Category Archives: environment

Environmental Arguments Against the Penny

2021 Lincoln Penny Observse and Reverse - Source: U.S. Mint

As of 2019, roughly one third of polled Americans favor abolishing the penny.

That's still a minority, since over half of Americans responding to that poll favored keeping the penny circulating in the U.S. economy. But with inflation rising and the penny falling in value, the economics for keeping the penny in use are changing. From that perspective alone, it might soon be worth revisiting whether the U.S. Mint should continue stamping out the millions of copper-plated zinc discs it does each year.

That would follow the example of Canada. We learned a lot of economic arguments in favor of abolishing the penny from that country's "Godfather of the Ban-the-Penny Movement".

But we hadn't encountered an environmental argument against the lowest value U.S. coin in circulation until the American Council on Science and Health's Josh Bloom did some back-of-the-envelope math to quantify some of that impact.

Here's a portion of that discussion:

Pennies are not only a nuisance (stores hate them), but they are also an environmentally harmful nuisance. Here are a few facts that support this.

  • The melt value of a zinc penny is one-half of a cent.
  • Even so, according to the US Mint, it costs about 2.4 cents to make one penny.
  • In 2013 alone, this cost taxpayers $105 million.
  • Since 1982, 327 billion pennies have been minted.
  • A zinc penny weighs 2.5 g.
  • Doing the math, 327 billion pennies weigh 1.8 billion pounds
  • Tractor-trailer trucks can transport 80,000 pounds.
  • Given these figures, it required 22,500 full trucks to transport all the pennies that were minted since 1982.
  • A full tractor-trailer truck gets about 5 mpg.
  • Assuming that your average penny must travel 1,000 miles from the mint to wherever it is going (pure guess), it has taken 4.5 million gallons of fuel just to transport all the pennies that have been minted since 1982.
  • One gallon of diesel fuel produces 23.8 pounds of carbon dioxide when burned.
  • So, by simply hauling around all the stupid useless pennies since 1982, 107 million pounds of carbon dioxide has been emitted, plus who knows how much diesel pollution.
  • A whole bunch of zinc is being mined for no good reason. The mining itself causes more pollution.
  • About two-thirds of pennies don't even circulate. They are either thrown out or sitting around in jars.
  • Other countries have dropped the penny and started rounding off to the nearest five cents. It worked out just fine.
  • Some of this math may be correct.

And, these (very) rough calculations do not include the energy needed to mine the zinc ore, transport it to a smelter, purify the ore, transport the purified zinc to the mint, and then make it into pennies.

And that doesn't consider that most the world's zinc, including that used to make U.S. pennies since 1982, is mined in China before being shipped overseas, which also adds to the coin's carbon footprint.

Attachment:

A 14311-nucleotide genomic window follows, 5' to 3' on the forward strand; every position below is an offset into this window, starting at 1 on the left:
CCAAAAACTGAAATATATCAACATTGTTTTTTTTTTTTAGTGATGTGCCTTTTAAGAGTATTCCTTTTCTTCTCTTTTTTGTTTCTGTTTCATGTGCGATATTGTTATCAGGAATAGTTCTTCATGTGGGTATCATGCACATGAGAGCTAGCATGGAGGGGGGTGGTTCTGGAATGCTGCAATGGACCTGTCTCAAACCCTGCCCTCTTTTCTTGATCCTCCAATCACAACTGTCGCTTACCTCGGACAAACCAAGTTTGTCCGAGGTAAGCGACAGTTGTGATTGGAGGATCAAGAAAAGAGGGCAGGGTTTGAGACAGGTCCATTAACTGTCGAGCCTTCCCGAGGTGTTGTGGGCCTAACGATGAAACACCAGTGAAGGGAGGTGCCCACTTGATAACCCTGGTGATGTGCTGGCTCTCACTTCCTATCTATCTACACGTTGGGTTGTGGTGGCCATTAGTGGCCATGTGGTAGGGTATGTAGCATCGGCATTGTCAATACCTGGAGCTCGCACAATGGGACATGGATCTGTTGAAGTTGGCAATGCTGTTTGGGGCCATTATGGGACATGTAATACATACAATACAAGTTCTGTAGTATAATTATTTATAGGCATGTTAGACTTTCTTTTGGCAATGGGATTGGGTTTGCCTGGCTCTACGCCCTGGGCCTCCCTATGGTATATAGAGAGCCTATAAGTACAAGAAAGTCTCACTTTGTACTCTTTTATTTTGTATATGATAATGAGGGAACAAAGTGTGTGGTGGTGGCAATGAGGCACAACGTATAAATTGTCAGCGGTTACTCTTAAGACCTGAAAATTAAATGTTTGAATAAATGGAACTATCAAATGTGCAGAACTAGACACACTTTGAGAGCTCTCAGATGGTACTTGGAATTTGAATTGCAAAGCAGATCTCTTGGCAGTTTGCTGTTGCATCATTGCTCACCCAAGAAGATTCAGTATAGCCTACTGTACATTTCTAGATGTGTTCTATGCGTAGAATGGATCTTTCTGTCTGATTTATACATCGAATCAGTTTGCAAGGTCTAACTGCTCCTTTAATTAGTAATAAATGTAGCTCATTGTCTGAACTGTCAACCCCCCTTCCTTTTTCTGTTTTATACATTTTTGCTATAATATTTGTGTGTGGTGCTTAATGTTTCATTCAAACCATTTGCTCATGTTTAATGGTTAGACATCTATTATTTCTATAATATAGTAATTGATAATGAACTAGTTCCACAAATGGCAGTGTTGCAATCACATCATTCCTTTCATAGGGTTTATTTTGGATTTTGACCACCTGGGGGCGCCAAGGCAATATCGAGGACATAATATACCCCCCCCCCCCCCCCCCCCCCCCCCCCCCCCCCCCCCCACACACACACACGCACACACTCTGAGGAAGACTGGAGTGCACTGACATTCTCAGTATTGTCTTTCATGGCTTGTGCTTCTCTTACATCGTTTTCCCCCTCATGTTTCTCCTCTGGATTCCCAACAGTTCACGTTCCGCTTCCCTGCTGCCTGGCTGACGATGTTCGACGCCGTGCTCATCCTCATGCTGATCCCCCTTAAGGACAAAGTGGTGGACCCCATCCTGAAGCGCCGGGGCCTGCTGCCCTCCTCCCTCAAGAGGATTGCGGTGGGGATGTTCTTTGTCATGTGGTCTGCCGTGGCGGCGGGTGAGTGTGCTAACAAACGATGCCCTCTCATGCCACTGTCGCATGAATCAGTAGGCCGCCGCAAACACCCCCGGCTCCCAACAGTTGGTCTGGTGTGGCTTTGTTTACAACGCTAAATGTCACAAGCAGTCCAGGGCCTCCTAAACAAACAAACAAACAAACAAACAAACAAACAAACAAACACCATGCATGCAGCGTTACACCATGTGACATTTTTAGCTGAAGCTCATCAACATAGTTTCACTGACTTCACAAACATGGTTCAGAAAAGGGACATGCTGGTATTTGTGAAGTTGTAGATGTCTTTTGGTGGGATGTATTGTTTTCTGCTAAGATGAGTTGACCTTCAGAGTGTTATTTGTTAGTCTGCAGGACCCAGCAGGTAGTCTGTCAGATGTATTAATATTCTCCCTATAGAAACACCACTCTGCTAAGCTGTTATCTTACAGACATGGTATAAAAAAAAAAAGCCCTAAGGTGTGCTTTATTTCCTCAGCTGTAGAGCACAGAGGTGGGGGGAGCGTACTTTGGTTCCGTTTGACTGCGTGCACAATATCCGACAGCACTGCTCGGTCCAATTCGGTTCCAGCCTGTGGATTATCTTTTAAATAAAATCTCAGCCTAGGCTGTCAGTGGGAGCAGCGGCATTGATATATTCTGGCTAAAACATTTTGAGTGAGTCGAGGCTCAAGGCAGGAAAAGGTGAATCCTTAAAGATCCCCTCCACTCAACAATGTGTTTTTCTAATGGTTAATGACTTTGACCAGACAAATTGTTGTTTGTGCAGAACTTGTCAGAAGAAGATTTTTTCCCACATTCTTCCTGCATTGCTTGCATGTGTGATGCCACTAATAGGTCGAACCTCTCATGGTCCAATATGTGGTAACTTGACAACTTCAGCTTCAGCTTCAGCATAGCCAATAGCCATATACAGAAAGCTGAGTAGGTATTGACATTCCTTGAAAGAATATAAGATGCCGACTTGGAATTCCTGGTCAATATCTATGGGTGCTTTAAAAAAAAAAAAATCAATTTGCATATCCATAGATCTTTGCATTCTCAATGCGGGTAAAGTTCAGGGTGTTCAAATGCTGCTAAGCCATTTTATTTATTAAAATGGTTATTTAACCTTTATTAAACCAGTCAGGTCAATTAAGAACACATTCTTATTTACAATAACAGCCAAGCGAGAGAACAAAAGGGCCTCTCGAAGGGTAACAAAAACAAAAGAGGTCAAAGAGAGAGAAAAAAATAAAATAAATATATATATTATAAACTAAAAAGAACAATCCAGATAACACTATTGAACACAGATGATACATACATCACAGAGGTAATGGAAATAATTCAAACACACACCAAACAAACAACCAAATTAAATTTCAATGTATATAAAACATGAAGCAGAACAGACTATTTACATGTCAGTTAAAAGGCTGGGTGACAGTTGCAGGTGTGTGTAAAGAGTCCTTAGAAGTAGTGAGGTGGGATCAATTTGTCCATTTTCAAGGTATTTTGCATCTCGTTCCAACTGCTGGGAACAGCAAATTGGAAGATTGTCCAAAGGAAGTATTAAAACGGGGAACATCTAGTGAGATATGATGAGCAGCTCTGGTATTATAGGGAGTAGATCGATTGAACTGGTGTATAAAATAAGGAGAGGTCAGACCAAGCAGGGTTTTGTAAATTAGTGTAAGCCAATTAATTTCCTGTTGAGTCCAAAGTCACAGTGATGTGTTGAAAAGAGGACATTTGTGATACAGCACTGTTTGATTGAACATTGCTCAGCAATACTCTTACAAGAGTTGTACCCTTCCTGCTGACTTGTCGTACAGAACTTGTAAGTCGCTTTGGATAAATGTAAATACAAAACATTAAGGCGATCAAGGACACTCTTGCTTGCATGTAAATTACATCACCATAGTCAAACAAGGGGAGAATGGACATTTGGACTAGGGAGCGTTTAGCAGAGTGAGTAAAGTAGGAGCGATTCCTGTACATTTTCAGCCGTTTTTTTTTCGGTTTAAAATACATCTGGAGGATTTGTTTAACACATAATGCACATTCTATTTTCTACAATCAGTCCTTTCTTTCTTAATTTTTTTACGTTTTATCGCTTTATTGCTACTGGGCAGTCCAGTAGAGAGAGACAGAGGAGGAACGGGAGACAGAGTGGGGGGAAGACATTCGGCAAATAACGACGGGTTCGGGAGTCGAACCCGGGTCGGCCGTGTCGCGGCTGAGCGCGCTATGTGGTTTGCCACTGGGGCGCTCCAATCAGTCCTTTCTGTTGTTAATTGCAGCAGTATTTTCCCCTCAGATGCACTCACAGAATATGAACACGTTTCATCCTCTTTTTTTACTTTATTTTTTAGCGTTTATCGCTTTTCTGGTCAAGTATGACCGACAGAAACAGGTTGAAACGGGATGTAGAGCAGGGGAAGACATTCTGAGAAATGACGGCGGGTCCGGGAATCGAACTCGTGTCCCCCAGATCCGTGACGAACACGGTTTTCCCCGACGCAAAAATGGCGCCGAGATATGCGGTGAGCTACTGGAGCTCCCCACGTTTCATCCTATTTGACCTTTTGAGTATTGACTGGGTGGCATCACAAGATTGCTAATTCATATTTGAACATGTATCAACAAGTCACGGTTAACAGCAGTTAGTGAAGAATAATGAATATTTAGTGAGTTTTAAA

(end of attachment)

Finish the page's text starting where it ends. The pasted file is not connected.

We think the changing economics of pennies will have more impact on whether it makes sense to stop minting them than the environmental case. Exit question: how many people have already begun hoarding the copper pennies minted in 1982 and earlier the way people harvested silver coins out of general circulation after they stopped being minted in 1964?

References

Bloom, Josh. If Cash Is No Longer King What Does That Make Stupid Pennies? American Council on Science and Health. [Online Article]. 16 July 2021.

U.S. Mint. H.I.P. Pocket Change Kids Site: Penny. [Online article]. 2021.

Previously on Political Calculations

Estimated Net Global GDP Lost to Coronavirus Pandemic Exceeds $15.6 Trillion

The triple dip global recession from the coronavirus pandemic continued tracking downward through the end of the second quarter of 2021.

We can see that result in the rate at which carbon dioxide is being added to the Earth's atmosphere. Here, we find the trailing year average of that rate continued to fall through June 2021, as the coronavirus pandemic's negative impact on economic activity continued to take a deep toll.

Trailing Twelve Month Average of Year-Over-Year Change in Parts per Million of Atmospheric Carbon Dioxide, January 1960 - June 2021

Since we're at a quarter end, we'll estimate the net reduction in global GDP that has resulted since December 2019 as a consequence of the pandemic and the actions of governments to cope with it. The net reduction of 0.47 parts per million of atmospheric carbon dioxide has been entered as the default value for this data in the following tool. If you're accessing this article on a site that republishes our RSS news feed, please click through to our site to access a working version of the tool.

Change in Atmospheric Carbon Dioxide
Input DataValues
Change in Carbon Dioxide in Atmosphere [Parts per Million]
World Population [billions]

Change in Amount of Carbon Dioxide Emitted into Atmosphere
Calculated ResultsValues
Carbon Dioxide Emissions [billions of Metric Tonnes]
Estimated Net Change in World GDP [trillions]

Using these default values, we estimate the net loss to global GDP some 18 months after the first stirrings of the coronavirus pandemic began impacting national economies exceeds $15.6 trillion.

From the end of March 2021 through June 2021, the coronavirus pandemic affected the large economies of India, China, and Japan, significant parts of Europe, and several nations in South America. Diminished economic activity correspondes with reduced rates of carbon dioxide being added to the Earth's air.

With other regions in the global economy experiencing strong recoveries, the negative impact being experienced in the regions coping with the pandemic has to be large enough to offset the increasing carbon dioxide emissions coinciding with their increased economic output.